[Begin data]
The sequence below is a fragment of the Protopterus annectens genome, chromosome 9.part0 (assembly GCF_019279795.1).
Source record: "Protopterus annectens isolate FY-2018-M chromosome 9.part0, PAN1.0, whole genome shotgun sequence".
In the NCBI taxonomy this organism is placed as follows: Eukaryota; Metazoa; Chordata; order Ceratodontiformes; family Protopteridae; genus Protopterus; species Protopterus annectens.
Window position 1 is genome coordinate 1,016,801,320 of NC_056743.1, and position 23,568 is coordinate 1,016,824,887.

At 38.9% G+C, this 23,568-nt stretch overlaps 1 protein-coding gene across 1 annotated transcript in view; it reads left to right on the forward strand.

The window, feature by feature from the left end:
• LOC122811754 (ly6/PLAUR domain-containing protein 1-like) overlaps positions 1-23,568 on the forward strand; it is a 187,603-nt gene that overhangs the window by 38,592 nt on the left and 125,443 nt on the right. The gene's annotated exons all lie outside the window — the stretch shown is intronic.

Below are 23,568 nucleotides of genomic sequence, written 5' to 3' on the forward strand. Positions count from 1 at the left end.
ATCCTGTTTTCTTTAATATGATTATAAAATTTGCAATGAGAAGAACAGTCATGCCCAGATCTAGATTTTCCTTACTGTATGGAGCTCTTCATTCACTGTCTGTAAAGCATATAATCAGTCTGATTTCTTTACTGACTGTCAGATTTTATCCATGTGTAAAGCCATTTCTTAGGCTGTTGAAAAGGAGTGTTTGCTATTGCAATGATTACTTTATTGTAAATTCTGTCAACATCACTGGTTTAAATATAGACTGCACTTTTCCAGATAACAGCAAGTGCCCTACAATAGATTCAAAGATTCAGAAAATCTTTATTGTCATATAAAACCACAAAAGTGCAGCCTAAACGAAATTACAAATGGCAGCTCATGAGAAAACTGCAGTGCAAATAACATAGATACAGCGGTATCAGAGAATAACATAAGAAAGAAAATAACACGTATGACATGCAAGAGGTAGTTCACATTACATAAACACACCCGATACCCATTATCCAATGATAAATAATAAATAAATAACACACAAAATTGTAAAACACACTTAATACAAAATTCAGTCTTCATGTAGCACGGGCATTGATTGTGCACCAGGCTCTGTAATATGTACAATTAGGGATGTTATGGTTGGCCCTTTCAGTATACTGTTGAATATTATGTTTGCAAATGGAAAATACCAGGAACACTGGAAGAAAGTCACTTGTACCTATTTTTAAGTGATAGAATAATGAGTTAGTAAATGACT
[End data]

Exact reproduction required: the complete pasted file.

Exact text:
The sequence below is a fragment of the Protopterus annectens genome, chromosome 9.part0 (assembly GCF_019279795.1).
Source record: "Protopterus annectens isolate FY-2018-M chromosome 9.part0, PAN1.0, whole genome shotgun sequence".
In the NCBI taxonomy this organism is placed as follows: Eukaryota; Metazoa; Chordata; order Ceratodontiformes; family Protopteridae; genus Protopterus; species Protopterus annectens.
Window position 1 is genome coordinate 1,016,801,320 of NC_056743.1, and position 23,568 is coordinate 1,016,824,887.

At 38.9% G+C, this 23,568-nt stretch overlaps 1 protein-coding gene across 1 annotated transcript in view; it reads left to right on the forward strand.

The window, feature by feature from the left end:
• LOC122811754 (ly6/PLAUR domain-containing protein 1-like) overlaps positions 1-23,568 on the forward strand; it is a 187,603-nt gene that overhangs the window by 38,592 nt on the left and 125,443 nt on the right. The gene's annotated exons all lie outside the window — the stretch shown is intronic.

Below are 23,568 nucleotides of genomic sequence, written 5' to 3' on the forward strand. Positions count from 1 at the left end.
ATCCTGTTTTCTTTAATATGATTATAAAATTTGCAATGAGAAGAACAGTCATGCCCAGATCTAGATTTTCCTTACTGTATGGAGCTCTTCATTCACTGTCTGTAAAGCATATAATCAGTCTGATTTCTTTACTGACTGTCAGATTTTATCCATGTGTAAAGCCATTTCTTAGGCTGTTGAAAAGGAGTGTTTGCTATTGCAATGATTACTTTATTGTAAATTCTGTCAACATCACTGGTTTAAATATAGACTGCACTTTTCCAGATAACAGCAAGTGCCCTACAATAGATTCAAAGATTCAGAAAATCTTTATTGTCATATAAAACCACAAAAGTGCAGCCTAAACGAAATTACAAATGGCAGCTCATGAGAAAACTGCAGTGCAAATAACATAGATACAGCGGTATCAGAGAATAACATAAGAAAGAAAATAACACGTATGACATGCAAGAGGTAGTTCACATTACATAAACACACCCGATACCCATTATCCAATGATAAATAATAAATAAATAACACACAAAATTGTAAAACACACTTAATACAAAATTCAGTCTTCATGTAGCACGGGCATTGATTGTGCACCAGGCTCTGTAATATGTACAATTAGGGATGTTATGGTTGGCCCTTTCAGTATACTGTTGAATATTATGTTTGCAAATGGAAAATACCAGGAACACTGGAAGAAAGTCACTTGTACCTATTTTTAAGTGATAGAATAATGAGTTAGTAAATGACT